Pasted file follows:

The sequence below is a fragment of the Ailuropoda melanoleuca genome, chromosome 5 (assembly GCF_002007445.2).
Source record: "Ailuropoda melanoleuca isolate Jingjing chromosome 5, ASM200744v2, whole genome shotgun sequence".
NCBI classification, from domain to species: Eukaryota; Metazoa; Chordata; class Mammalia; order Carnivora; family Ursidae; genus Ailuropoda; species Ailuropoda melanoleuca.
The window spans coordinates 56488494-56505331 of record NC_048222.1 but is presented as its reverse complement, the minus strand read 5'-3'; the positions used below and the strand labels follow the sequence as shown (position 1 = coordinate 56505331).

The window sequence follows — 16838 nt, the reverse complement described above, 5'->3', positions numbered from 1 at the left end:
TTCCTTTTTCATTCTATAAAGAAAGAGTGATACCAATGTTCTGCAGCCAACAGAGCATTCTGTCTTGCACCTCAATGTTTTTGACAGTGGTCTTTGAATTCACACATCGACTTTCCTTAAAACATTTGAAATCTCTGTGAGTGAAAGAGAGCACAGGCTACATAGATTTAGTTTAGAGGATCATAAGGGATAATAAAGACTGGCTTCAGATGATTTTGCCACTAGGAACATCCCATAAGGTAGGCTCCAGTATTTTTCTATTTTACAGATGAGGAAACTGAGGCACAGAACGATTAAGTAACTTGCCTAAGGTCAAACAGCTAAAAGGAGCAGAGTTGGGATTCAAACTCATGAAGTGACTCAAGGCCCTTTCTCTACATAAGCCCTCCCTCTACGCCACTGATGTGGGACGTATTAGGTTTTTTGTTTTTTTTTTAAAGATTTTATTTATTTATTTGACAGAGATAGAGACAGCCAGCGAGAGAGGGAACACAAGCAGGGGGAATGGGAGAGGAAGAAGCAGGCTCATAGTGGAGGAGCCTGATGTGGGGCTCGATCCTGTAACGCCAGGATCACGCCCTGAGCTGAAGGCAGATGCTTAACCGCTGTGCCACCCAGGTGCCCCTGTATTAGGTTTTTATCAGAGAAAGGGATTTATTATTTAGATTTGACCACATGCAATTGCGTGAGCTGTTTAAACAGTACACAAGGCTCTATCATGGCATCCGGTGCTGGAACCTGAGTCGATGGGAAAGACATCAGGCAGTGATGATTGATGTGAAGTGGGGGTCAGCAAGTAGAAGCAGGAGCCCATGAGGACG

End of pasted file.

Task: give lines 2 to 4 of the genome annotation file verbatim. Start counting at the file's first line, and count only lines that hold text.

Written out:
Source record: "Ailuropoda melanoleuca isolate Jingjing chromosome 5, ASM200744v2, whole genome shotgun sequence".
NCBI classification, from domain to species: Eukaryota; Metazoa; Chordata; class Mammalia; order Carnivora; family Ursidae; genus Ailuropoda; species Ailuropoda melanoleuca.
The window spans coordinates 56488494-56505331 of record NC_048222.1 but is presented as its reverse complement, the minus strand read 5'-3'; the positions used below and the strand labels follow the sequence as shown (position 1 = coordinate 56505331).